Boston University’s Pandemic Flu Task Force has taken on the challenge of planning for the unthinkable — formulating the steps BU could take in response to a worldwide flu pandemic.
Formed earlier this spring, the task force is cochaired by Peter Fiedler, vice president for administrative services, and David Ozonoff, a School of Public Health professor and chairman of the department of environmental health. It holds its second meeting today.
“A lot of the problems you could get are not about bodies piling up,” says Ozonoff. “Let’s say nobody dies, but 40 percent of your workforce is out sick for a long period of time. BU is like a small city, and a lot of the services that support the University may shut down.”
While the flu of 1918 killed tens of millions and the World Health Organization (WHO) estimates that between 2 million and 7.4 million could die in a new pandemic, the task force’s goal, according to Ozonoff, is addressing the massive disruption that would accompany a major flu outbreak. If large numbers of people fall ill, for instance, critical infrastructure, such as transportation or the delivery of food and fuel, could weaken or fail.
“It’s almost an inconceivable issue. You just don’t want to think these things can happen,” says Fiedler. “But some of the best minds in the medical community think this is something we need to be prepared for.”
In addition to Fiedler and Ozonoff, the task force includes 13 high-ranking members of the University administration, among them Kenn Elmore, the dean of students; Marilyn Walsh, director of employee relations in the Office of Human Resources; and Marc Robillard, director of the Office of Housing.
Fiedler poses a few of the many questions BU leaders might have to answer quickly in the midst of a public health crisis: “Do we shut down? Do we cancel classes? Do we send kids home? Do we turn buildings into quarantine facilities? Do we restrict international students from coming to Boston University?”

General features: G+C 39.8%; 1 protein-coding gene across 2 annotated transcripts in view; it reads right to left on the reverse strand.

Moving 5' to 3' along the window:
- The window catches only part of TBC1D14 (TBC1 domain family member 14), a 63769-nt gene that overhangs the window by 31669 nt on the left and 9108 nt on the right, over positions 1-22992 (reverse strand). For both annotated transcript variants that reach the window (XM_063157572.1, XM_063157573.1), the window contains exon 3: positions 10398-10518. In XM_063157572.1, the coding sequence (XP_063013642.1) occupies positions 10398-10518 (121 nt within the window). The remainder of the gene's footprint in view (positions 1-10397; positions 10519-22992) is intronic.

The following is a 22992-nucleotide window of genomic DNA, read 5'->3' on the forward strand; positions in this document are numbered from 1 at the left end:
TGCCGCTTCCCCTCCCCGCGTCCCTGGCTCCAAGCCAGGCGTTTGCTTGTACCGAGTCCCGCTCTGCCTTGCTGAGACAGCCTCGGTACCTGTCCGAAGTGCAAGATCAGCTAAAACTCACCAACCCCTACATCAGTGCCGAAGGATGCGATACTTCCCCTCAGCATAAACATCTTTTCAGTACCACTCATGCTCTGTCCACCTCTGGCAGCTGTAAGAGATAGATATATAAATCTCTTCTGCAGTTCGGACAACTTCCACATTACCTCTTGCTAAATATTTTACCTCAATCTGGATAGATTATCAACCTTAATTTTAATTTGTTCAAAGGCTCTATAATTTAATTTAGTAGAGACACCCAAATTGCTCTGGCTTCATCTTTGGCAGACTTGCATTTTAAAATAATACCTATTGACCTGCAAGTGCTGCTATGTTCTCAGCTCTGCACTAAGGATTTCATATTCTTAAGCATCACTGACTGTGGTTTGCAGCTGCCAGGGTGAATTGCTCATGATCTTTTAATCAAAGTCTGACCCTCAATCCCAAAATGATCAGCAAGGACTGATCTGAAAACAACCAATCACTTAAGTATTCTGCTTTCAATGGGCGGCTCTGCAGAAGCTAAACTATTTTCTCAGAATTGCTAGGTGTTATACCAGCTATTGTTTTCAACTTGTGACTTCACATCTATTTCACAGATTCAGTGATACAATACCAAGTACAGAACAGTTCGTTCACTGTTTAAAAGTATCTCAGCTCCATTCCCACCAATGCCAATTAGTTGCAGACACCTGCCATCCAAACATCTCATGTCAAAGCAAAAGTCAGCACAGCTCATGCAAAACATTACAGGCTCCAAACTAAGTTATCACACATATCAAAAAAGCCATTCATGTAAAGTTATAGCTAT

After meeting throughout the summer, the task force will write a report of “best practices” to be reviewed by University President Robert Brown and then tested by BU’s Emergency Response Team, which coordinates the University’s general response to emergency situations, from blizzards to chemical spills to terrorist attacks.
“We’d assume a reported outbreak of flu and rapid spread of infection, and open the University’s emergency command center,” Fiedler says. “Then we’d throw in confusion factors such as a shutdown of the MBTA or a water source contamination.”
“These drills always give you areas where there’s room for improvement,” says Peter Schneider, a task force member and director of the Office of Environmental Health and Safety, which oversees emergency response planning. Schneider says BU’s emergency planners have also been working closely with the Boston Public Health Commission and state and federal authorities, whose directives in the case of a crisis would help guide the University’s actions. Nevertheless, he admits, with so many factors and possible scenarios, no amount of planning will enable BU to prepare for every eventuality.
“The only logical thing to do is to take some of the big issues and let’s start to plan them,” he says. “Let’s get a group going that knows each other well and get the response system in place.”
Flu viruses mutate constantly, and a pandemic could be triggered if a virus emerges that is both easily spread between humans and that few people have any natural immunity for. So far, much of the focus among public health scientists has been on the avian flu, known as H5N1, which since 2003 has infected 228 people and caused 130 deaths, mostly in Asia, according to WHO. Nearly all of these cases involved people who lived or worked in close proximity to diseased birds. Although there have been a few cases where a person appears to have caught avian flu from another person, Ozonoff says it is not yet easily transmissible between humans.
The task force plans to put up a Web site as soon as possible that will detail its work and include links to information about the flu and to relevant public health agencies.
“The idea of pandemic flu is a very large and unpredictable concept that’s hard to get your arms around,” says Fiedler. “There’s a spooky component to it that frightens people and can lead to panic.” To combat that fear, he says, “you have to be straight with people and matter-of-fact about how you present this issue.”
“I don’t want to scare people,” he adds. “I just want people to know that we take this very seriously.”